Sun kissed skin and salty strands of hair that twirl in the breeze of the boat rides – those overflowing with eager tourists and seasick passengers attempting to check every beach off of their must-see list.
Dancing on tables sticky with champagne, singing until your lungs ache and your voice croaks. The same playlist is on repeat - remixes you haven’t heard before, but those that will remain reminders of a trip that won’t soon be forgotten.
Layered hoodies and teeth that chatter when the day’s burning sun veils itself. The sky darkens and the island appears little more than a single lit pinprick in a surrounding sea. That pinprick can feel like an entire world.
Iced coffee so intense it cures any lingering effects from the night before, but gives your limbs a new reason to shake.
The initial excitement of free shots following meals, and the growing nausea of the sight as the week progresses.
Giving up sleep for 6am strolls accompanied by pastel pink sunrises and still waters. It’s a sight you soon give up trying to capture, a view that doesn’t deserve to be seen through a screen.
A constant melody of “do I have tan lines yet?” and “you’re looking a little red” joined by the scent of sun cream as it’s massaged into muscles aching from water sport days and firework nights.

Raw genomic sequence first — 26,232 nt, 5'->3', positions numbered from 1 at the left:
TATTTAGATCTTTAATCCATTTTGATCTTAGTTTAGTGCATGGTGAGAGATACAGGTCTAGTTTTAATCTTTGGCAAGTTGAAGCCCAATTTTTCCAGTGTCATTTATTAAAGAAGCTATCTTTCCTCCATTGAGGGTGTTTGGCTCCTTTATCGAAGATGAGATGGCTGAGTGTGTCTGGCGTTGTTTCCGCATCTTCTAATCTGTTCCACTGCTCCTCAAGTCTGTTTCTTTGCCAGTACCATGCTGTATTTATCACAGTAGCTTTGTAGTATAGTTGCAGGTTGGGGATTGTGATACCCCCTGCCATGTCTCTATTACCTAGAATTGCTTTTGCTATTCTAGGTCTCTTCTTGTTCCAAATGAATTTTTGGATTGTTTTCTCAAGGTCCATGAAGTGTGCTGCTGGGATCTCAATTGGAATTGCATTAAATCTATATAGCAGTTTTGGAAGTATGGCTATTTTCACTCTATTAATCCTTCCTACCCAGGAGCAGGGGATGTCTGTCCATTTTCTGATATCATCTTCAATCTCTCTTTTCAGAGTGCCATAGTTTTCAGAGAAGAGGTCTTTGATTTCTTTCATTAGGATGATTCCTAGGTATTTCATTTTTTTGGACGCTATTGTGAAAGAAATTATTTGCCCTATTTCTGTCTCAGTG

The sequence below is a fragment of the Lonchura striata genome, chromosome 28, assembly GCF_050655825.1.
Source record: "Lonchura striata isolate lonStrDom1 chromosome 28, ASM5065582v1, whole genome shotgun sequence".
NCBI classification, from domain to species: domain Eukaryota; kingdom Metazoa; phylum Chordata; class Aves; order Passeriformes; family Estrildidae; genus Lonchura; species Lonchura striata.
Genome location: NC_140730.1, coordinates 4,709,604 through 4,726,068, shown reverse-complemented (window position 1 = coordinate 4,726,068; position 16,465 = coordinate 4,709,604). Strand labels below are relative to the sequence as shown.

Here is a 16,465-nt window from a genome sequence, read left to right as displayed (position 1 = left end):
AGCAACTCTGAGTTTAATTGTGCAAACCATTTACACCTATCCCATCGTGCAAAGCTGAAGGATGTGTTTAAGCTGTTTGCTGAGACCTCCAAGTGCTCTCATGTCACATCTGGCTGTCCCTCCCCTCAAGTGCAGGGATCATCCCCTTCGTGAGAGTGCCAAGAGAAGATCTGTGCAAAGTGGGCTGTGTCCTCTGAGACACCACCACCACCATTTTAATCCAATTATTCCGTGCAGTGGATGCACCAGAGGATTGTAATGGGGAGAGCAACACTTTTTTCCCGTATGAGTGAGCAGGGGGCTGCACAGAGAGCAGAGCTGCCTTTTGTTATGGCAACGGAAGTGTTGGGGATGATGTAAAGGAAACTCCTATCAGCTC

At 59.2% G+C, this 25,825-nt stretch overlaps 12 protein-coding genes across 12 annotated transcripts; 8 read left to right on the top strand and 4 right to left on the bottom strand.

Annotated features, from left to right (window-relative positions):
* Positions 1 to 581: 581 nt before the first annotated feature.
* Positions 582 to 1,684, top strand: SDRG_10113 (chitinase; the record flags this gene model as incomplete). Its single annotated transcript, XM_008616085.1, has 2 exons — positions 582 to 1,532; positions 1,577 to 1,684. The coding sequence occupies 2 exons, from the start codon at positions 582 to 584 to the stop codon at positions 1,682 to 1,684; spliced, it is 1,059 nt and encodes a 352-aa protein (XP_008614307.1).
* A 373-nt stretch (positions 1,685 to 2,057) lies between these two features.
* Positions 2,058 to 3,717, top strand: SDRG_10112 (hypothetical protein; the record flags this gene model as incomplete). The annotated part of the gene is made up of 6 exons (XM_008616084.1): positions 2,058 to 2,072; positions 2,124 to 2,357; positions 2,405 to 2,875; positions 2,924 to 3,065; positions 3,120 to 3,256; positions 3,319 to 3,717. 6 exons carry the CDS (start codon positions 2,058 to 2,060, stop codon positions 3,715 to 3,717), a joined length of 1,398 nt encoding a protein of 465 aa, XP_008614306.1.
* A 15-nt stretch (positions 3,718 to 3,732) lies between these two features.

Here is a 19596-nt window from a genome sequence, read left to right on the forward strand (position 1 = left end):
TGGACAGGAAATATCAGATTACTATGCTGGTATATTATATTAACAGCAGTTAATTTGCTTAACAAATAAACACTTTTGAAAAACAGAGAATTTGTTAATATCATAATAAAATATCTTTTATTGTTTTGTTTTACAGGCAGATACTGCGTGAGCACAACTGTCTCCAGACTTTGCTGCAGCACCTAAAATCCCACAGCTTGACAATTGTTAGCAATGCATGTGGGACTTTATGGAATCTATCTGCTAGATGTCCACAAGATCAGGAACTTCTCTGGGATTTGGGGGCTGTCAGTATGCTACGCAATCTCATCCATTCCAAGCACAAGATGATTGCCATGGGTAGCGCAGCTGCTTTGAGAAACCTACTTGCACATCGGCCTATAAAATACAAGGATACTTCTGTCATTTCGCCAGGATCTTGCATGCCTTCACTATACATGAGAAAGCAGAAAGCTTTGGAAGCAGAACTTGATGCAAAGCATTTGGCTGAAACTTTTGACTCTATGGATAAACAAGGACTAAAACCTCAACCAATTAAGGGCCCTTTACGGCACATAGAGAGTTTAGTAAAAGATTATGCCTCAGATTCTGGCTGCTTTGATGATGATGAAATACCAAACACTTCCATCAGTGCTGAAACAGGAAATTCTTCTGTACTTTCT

Quad bikes that speed through the sand, up to deserted lighthouses and down to rocky beaches, all under the starlit blanket of a sky – one that belongs to both late night and early morning.
People with bandanas around their heads and tan lines around their arms, people you’ve never met before and likely won’t meet again, but those who made an impact. You’ll remember fellow travellers as well as you will the natives – the kind hearts and determined demeanours, phoning every one of the limited taxis that circulate the island for no benefit of their own.
Looking on the bright side, because looking anywhere else would make little sense, or no sense at all.